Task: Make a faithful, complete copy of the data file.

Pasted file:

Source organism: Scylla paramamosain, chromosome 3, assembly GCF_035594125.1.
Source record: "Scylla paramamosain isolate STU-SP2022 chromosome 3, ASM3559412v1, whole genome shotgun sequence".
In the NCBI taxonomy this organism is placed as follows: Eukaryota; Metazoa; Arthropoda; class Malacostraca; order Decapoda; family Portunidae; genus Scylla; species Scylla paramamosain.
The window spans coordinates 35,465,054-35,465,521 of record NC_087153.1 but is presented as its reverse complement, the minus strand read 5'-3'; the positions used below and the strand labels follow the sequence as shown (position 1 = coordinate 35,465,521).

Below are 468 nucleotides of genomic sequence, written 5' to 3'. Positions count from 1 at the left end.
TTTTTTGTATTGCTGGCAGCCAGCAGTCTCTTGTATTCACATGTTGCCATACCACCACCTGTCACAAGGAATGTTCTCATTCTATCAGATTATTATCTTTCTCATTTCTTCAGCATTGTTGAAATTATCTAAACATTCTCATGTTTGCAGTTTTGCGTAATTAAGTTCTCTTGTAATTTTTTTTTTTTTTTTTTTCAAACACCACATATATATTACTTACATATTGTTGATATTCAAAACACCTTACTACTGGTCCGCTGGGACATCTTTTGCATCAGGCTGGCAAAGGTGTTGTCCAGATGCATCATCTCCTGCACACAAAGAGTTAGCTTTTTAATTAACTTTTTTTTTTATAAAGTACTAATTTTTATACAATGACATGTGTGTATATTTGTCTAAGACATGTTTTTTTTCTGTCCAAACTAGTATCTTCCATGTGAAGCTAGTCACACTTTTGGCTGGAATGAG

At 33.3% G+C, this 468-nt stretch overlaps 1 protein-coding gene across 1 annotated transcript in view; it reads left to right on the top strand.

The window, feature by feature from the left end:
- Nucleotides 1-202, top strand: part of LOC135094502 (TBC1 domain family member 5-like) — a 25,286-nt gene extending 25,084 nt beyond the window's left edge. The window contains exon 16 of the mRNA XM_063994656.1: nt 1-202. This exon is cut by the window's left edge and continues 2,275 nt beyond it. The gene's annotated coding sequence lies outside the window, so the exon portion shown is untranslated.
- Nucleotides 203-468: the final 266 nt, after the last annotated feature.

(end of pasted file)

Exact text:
Source organism: Scylla paramamosain, chromosome 3, assembly GCF_035594125.1.
Source record: "Scylla paramamosain isolate STU-SP2022 chromosome 3, ASM3559412v1, whole genome shotgun sequence".
In the NCBI taxonomy this organism is placed as follows: Eukaryota; Metazoa; Arthropoda; class Malacostraca; order Decapoda; family Portunidae; genus Scylla; species Scylla paramamosain.
The window spans coordinates 35,465,054-35,465,521 of record NC_087153.1 but is presented as its reverse complement, the minus strand read 5'-3'; the positions used below and the strand labels follow the sequence as shown (position 1 = coordinate 35,465,521).

Below are 468 nucleotides of genomic sequence, written 5' to 3'. Positions count from 1 at the left end.
TTTTTTGTATTGCTGGCAGCCAGCAGTCTCTTGTATTCACATGTTGCCATACCACCACCTGTCACAAGGAATGTTCTCATTCTATCAGATTATTATCTTTCTCATTTCTTCAGCATTGTTGAAATTATCTAAACATTCTCATGTTTGCAGTTTTGCGTAATTAAGTTCTCTTGTAATTTTTTTTTTTTTTTTTTTCAAACACCACATATATATTACTTACATATTGTTGATATTCAAAACACCTTACTACTGGTCCGCTGGGACATCTTTTGCATCAGGCTGGCAAAGGTGTTGTCCAGATGCATCATCTCCTGCACACAAAGAGTTAGCTTTTTAATTAACTTTTTTTTTTATAAAGTACTAATTTTTATACAATGACATGTGTGTATATTTGTCTAAGACATGTTTTTTTTCTGTCCAAACTAGTATCTTCCATGTGAAGCTAGTCACACTTTTGGCTGGAATGAG

At 33.3% G+C, this 468-nt stretch overlaps 1 protein-coding gene across 1 annotated transcript in view; it reads left to right on the top strand.

The window, feature by feature from the left end:
- Nucleotides 1-202, top strand: part of LOC135094502 (TBC1 domain family member 5-like) — a 25,286-nt gene extending 25,084 nt beyond the window's left edge. The window contains exon 16 of the mRNA XM_063994656.1: nt 1-202. This exon is cut by the window's left edge and continues 2,275 nt beyond it. The gene's annotated coding sequence lies outside the window, so the exon portion shown is untranslated.
- Nucleotides 203-468: the final 266 nt, after the last annotated feature.